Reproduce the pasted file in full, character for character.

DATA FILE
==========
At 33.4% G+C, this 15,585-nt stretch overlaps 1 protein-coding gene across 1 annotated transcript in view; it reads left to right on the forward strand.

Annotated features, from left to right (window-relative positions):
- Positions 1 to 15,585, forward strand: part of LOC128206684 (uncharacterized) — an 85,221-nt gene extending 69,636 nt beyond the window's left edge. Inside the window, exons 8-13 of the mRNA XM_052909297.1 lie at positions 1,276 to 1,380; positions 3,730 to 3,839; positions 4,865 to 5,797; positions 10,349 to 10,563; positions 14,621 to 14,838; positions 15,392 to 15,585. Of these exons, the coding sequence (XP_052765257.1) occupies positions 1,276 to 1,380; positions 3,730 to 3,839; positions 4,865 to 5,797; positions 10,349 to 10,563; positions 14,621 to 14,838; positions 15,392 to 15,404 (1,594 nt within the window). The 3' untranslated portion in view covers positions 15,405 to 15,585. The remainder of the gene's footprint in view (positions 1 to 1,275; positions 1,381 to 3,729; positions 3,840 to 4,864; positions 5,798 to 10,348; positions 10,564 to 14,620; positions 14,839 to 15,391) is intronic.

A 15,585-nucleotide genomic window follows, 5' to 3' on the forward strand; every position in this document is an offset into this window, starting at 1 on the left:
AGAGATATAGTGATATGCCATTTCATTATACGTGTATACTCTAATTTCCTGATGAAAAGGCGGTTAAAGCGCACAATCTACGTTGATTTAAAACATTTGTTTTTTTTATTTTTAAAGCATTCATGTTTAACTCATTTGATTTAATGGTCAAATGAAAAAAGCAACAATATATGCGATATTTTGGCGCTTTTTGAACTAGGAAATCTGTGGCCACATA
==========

At 33.4% G+C, this 15,585-nt stretch overlaps 1 protein-coding gene across 1 annotated transcript in view; it reads left to right on the forward strand.

Annotated features, from left to right (window-relative positions):
- Positions 1 to 15,585, forward strand: part of LOC128206684 (uncharacterized) — an 85,221-nt gene extending 69,636 nt beyond the window's left edge. Inside the window, exons 8-13 of the mRNA XM_052909297.1 lie at positions 1,276 to 1,380; positions 3,730 to 3,839; positions 4,865 to 5,797; positions 10,349 to 10,563; positions 14,621 to 14,838; positions 15,392 to 15,585. Of these exons, the coding sequence (XP_052765257.1) occupies positions 1,276 to 1,380; positions 3,730 to 3,839; positions 4,865 to 5,797; positions 10,349 to 10,563; positions 14,621 to 14,838; positions 15,392 to 15,404 (1,594 nt within the window). The 3' untranslated portion in view covers positions 15,405 to 15,585. The remainder of the gene's footprint in view (positions 1 to 1,275; positions 1,381 to 3,729; positions 3,840 to 4,864; positions 5,798 to 10,348; positions 10,564 to 14,620; positions 14,839 to 15,391) is intronic.

A 15,585-nucleotide genomic window follows, 5' to 3' on the forward strand; every position in this document is an offset into this window, starting at 1 on the left:
AGAGATATAGTGATATGCCATTTCATTATACGTGTATACTCTAATTTCCTGATGAAAAGGCGGTTAAAGCGCACAATCTACGTTGATTTAAAACATTTGTTTTTTTTATTTTTAAAGCATTCATGTTTAACTCATTTGATTTAATGGTCAAATGAAAAAAGCAACAATATATGCGATATTTTGGCGCTTTTTGAACTAGGAAATCTGTGGCCACATA